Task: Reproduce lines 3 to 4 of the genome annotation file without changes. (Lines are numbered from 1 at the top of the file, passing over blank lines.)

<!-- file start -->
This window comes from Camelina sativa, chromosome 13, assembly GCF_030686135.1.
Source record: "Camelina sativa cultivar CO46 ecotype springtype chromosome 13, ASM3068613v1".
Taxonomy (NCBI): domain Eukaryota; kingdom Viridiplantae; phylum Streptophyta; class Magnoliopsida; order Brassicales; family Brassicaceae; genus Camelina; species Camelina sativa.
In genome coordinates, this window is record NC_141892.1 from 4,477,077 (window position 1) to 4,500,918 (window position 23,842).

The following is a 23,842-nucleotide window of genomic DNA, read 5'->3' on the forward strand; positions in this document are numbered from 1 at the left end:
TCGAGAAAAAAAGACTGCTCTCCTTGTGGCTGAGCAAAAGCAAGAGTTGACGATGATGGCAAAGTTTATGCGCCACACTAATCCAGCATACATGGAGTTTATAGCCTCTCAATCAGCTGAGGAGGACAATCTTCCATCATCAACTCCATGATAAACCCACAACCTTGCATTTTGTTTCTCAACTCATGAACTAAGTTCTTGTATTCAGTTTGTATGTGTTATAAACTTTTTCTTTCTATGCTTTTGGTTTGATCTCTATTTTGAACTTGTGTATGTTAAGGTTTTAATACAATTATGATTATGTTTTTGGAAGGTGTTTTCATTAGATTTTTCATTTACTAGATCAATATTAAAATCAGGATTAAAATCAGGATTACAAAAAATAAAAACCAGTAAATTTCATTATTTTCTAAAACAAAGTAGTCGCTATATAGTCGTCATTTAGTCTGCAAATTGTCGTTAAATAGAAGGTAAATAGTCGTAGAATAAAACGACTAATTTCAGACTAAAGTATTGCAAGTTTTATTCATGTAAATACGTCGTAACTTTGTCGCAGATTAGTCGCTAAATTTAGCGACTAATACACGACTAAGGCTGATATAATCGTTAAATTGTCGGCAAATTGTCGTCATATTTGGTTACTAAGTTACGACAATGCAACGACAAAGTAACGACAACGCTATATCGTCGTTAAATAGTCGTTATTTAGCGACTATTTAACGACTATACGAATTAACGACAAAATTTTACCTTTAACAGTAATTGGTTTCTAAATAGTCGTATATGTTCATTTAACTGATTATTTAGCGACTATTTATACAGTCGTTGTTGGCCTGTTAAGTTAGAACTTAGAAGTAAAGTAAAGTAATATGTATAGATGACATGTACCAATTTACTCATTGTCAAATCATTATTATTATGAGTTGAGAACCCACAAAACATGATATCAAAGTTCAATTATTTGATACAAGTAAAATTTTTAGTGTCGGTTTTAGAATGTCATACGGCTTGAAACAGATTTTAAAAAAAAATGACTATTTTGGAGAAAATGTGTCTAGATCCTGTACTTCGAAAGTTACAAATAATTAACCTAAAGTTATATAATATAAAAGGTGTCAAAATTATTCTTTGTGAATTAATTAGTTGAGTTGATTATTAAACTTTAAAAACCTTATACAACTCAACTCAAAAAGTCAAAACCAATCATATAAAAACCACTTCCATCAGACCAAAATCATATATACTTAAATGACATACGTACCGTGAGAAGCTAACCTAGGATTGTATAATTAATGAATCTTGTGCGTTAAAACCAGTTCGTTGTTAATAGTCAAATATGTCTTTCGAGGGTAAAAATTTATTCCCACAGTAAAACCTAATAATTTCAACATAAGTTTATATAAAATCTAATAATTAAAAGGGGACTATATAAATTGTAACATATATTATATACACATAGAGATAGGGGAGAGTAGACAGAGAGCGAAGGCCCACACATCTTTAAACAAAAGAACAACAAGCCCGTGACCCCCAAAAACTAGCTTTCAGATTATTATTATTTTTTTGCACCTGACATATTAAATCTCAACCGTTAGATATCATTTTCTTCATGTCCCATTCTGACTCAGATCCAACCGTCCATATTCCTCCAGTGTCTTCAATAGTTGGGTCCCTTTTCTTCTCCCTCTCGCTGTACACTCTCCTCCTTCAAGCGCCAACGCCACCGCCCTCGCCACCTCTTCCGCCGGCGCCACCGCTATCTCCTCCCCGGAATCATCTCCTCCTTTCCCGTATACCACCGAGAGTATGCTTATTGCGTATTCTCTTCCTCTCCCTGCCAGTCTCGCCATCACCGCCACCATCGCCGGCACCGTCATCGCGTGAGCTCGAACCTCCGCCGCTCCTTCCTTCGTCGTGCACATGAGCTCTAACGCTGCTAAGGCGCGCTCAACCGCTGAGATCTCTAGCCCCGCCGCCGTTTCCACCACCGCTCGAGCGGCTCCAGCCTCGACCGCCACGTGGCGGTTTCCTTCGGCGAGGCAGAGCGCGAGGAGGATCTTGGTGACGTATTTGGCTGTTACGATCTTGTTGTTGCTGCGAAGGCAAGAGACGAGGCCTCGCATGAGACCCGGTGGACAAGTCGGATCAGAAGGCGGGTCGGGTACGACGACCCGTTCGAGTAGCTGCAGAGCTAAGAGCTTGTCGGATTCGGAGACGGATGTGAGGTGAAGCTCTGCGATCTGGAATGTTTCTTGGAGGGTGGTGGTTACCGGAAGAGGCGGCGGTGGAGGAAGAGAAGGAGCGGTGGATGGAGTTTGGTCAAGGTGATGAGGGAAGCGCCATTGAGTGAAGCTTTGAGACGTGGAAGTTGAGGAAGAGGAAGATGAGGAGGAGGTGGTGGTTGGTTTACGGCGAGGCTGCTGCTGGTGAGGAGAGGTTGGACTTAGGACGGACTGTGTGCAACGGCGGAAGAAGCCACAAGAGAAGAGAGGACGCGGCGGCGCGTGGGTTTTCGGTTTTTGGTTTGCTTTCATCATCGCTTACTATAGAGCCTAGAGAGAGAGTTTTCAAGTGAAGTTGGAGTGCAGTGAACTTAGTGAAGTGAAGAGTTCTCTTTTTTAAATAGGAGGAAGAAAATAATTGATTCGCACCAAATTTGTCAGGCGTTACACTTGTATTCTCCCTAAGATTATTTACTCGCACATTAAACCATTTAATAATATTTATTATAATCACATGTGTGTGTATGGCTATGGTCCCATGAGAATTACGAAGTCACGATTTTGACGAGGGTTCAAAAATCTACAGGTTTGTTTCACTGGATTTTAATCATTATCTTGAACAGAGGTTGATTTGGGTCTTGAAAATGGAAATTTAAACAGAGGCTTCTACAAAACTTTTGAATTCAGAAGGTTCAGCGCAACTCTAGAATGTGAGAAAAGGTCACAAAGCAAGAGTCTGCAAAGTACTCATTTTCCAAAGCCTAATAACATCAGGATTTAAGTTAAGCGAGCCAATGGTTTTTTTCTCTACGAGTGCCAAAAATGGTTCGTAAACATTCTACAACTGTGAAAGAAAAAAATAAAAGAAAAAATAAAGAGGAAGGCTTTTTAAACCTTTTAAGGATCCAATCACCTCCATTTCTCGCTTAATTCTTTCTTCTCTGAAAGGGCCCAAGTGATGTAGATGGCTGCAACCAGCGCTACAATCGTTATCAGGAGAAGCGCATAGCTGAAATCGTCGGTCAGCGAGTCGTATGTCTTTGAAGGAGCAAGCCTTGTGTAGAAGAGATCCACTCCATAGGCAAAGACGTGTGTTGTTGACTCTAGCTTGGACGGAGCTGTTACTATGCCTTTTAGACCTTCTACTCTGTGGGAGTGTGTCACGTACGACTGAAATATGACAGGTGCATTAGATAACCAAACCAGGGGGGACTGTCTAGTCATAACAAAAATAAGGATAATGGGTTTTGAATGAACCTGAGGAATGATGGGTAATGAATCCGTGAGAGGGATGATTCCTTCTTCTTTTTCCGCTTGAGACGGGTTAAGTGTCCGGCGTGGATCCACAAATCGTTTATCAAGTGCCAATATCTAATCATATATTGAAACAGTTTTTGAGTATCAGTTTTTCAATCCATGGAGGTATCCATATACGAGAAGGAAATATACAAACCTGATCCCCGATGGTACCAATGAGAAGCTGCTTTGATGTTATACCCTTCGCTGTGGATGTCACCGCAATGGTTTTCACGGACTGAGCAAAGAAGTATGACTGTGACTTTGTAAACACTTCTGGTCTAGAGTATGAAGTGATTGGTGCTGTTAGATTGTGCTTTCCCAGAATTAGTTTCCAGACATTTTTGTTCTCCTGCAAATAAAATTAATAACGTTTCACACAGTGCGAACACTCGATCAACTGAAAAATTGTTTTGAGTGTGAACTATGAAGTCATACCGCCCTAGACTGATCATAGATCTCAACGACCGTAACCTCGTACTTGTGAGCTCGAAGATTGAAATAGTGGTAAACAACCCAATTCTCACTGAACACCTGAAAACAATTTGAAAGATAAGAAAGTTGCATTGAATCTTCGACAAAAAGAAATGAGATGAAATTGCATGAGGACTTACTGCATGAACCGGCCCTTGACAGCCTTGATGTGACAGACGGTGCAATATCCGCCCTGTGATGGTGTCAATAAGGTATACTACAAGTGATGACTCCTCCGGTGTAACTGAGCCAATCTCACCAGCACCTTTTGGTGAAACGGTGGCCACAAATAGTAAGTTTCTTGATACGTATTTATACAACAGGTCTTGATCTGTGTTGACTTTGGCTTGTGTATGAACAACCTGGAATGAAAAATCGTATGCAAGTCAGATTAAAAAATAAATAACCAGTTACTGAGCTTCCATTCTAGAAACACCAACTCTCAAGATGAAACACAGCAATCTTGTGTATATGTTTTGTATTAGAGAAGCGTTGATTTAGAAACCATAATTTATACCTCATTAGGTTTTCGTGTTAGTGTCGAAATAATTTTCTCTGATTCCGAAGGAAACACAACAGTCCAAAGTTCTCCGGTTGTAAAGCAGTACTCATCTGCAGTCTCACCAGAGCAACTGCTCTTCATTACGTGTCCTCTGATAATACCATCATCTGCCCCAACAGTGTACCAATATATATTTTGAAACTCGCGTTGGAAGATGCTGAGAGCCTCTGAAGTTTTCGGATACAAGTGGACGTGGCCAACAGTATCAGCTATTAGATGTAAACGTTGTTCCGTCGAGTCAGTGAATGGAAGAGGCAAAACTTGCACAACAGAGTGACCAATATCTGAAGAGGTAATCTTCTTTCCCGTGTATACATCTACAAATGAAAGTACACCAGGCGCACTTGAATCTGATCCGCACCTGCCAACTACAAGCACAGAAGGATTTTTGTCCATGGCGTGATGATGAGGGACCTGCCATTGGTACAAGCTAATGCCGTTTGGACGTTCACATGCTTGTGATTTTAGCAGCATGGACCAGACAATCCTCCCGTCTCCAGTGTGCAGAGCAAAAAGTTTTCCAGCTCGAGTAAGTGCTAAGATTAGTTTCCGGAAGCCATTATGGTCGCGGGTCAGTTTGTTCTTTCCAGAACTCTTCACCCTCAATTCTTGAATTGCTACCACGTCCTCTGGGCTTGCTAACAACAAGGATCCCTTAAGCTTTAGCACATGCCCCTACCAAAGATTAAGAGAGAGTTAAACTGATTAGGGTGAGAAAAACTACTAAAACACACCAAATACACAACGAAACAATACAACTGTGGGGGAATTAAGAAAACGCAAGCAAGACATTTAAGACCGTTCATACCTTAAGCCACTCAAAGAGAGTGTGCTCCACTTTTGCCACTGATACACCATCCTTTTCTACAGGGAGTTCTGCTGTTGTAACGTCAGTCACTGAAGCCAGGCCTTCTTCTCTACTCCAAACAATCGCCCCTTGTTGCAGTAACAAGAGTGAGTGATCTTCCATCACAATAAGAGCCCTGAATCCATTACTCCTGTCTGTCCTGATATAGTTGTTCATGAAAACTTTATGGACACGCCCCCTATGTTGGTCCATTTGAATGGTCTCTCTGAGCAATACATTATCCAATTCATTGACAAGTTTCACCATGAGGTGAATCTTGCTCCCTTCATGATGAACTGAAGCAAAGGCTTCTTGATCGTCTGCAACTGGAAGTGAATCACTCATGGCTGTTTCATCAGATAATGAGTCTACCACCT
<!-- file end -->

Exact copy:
Taxonomy (NCBI): domain Eukaryota; kingdom Viridiplantae; phylum Streptophyta; class Magnoliopsida; order Brassicales; family Brassicaceae; genus Camelina; species Camelina sativa.
In genome coordinates, this window is record NC_141892.1 from 4,477,077 (window position 1) to 4,500,918 (window position 23,842).